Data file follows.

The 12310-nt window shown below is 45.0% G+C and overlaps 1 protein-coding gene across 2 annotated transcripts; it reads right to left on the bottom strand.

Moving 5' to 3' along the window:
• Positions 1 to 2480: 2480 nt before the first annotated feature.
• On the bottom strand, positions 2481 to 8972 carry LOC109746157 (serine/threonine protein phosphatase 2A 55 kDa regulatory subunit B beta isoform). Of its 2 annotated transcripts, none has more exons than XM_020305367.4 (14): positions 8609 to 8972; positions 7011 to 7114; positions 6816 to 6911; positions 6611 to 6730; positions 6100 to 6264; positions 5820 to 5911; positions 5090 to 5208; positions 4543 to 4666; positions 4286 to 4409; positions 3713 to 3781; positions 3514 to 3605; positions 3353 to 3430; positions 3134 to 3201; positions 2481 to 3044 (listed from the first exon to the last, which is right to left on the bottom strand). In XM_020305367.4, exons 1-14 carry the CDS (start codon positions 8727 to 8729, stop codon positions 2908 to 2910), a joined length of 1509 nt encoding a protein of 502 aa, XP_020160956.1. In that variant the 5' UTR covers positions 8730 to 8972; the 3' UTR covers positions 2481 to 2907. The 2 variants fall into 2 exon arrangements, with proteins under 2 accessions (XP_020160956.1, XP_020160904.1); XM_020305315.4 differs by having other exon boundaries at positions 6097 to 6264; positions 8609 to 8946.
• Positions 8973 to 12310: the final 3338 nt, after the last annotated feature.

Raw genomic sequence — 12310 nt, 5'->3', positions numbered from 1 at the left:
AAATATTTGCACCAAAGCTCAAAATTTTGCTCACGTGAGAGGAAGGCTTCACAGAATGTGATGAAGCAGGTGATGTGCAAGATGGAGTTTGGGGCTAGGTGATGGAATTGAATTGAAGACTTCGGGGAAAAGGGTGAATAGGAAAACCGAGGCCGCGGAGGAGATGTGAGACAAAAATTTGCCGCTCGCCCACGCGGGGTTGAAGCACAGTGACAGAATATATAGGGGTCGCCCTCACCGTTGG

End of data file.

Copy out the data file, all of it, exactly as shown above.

The 12310-nt window shown below is 45.0% G+C and overlaps 1 protein-coding gene across 2 annotated transcripts; it reads right to left on the bottom strand.

Moving 5' to 3' along the window:
• Positions 1 to 2480: 2480 nt before the first annotated feature.
• On the bottom strand, positions 2481 to 8972 carry LOC109746157 (serine/threonine protein phosphatase 2A 55 kDa regulatory subunit B beta isoform). Of its 2 annotated transcripts, none has more exons than XM_020305367.4 (14): positions 8609 to 8972; positions 7011 to 7114; positions 6816 to 6911; positions 6611 to 6730; positions 6100 to 6264; positions 5820 to 5911; positions 5090 to 5208; positions 4543 to 4666; positions 4286 to 4409; positions 3713 to 3781; positions 3514 to 3605; positions 3353 to 3430; positions 3134 to 3201; positions 2481 to 3044 (listed from the first exon to the last, which is right to left on the bottom strand). In XM_020305367.4, exons 1-14 carry the CDS (start codon positions 8727 to 8729, stop codon positions 2908 to 2910), a joined length of 1509 nt encoding a protein of 502 aa, XP_020160956.1. In that variant the 5' UTR covers positions 8730 to 8972; the 3' UTR covers positions 2481 to 2907. The 2 variants fall into 2 exon arrangements, with proteins under 2 accessions (XP_020160956.1, XP_020160904.1); XM_020305315.4 differs by having other exon boundaries at positions 6097 to 6264; positions 8609 to 8946.
• Positions 8973 to 12310: the final 3338 nt, after the last annotated feature.

Raw genomic sequence — 12310 nt, 5'->3', positions numbered from 1 at the left:
AAATATTTGCACCAAAGCTCAAAATTTTGCTCACGTGAGAGGAAGGCTTCACAGAATGTGATGAAGCAGGTGATGTGCAAGATGGAGTTTGGGGCTAGGTGATGGAATTGAATTGAAGACTTCGGGGAAAAGGGTGAATAGGAAAACCGAGGCCGCGGAGGAGATGTGAGACAAAAATTTGCCGCTCGCCCACGCGGGGTTGAAGCACAGTGACAGAATATATAGGGGTCGCCCTCACCGTTGG